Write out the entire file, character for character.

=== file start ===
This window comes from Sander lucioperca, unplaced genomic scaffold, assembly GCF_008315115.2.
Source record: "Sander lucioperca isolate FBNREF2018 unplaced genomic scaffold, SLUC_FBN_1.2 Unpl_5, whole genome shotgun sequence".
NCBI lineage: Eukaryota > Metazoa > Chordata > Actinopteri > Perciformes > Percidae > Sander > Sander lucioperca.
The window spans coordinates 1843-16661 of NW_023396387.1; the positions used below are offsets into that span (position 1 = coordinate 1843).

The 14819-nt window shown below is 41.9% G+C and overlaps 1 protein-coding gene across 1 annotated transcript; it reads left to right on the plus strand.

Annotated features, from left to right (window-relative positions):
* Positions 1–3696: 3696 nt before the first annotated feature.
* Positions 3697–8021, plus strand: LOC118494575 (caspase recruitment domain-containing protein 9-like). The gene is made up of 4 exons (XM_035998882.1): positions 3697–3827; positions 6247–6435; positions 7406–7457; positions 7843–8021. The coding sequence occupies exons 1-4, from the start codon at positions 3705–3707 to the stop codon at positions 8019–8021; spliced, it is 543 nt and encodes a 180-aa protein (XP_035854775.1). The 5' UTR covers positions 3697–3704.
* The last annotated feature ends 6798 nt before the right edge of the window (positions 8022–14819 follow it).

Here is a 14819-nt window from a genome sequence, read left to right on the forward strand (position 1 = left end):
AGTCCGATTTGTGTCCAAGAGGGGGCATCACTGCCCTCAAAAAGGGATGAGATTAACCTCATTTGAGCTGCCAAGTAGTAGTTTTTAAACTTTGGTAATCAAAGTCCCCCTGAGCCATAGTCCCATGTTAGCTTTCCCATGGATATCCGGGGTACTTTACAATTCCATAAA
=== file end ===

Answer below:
This window comes from Sander lucioperca, unplaced genomic scaffold, assembly GCF_008315115.2.
Source record: "Sander lucioperca isolate FBNREF2018 unplaced genomic scaffold, SLUC_FBN_1.2 Unpl_5, whole genome shotgun sequence".
NCBI lineage: Eukaryota > Metazoa > Chordata > Actinopteri > Perciformes > Percidae > Sander > Sander lucioperca.
The window spans coordinates 1843-16661 of NW_023396387.1; the positions used below are offsets into that span (position 1 = coordinate 1843).

The 14819-nt window shown below is 41.9% G+C and overlaps 1 protein-coding gene across 1 annotated transcript; it reads left to right on the plus strand.

Annotated features, from left to right (window-relative positions):
* Positions 1–3696: 3696 nt before the first annotated feature.
* Positions 3697–8021, plus strand: LOC118494575 (caspase recruitment domain-containing protein 9-like). The gene is made up of 4 exons (XM_035998882.1): positions 3697–3827; positions 6247–6435; positions 7406–7457; positions 7843–8021. The coding sequence occupies exons 1-4, from the start codon at positions 3705–3707 to the stop codon at positions 8019–8021; spliced, it is 543 nt and encodes a 180-aa protein (XP_035854775.1). The 5' UTR covers positions 3697–3704.
* The last annotated feature ends 6798 nt before the right edge of the window (positions 8022–14819 follow it).

Here is a 14819-nt window from a genome sequence, read left to right on the forward strand (position 1 = left end):
AGTCCGATTTGTGTCCAAGAGGGGGCATCACTGCCCTCAAAAAGGGATGAGATTAACCTCATTTGAGCTGCCAAGTAGTAGTTTTTAAACTTTGGTAATCAAAGTCCCCCTGAGCCATAGTCCCATGTTAGCTTTCCCATGGATATCCGGGGTACTTTACAATTCCATAAA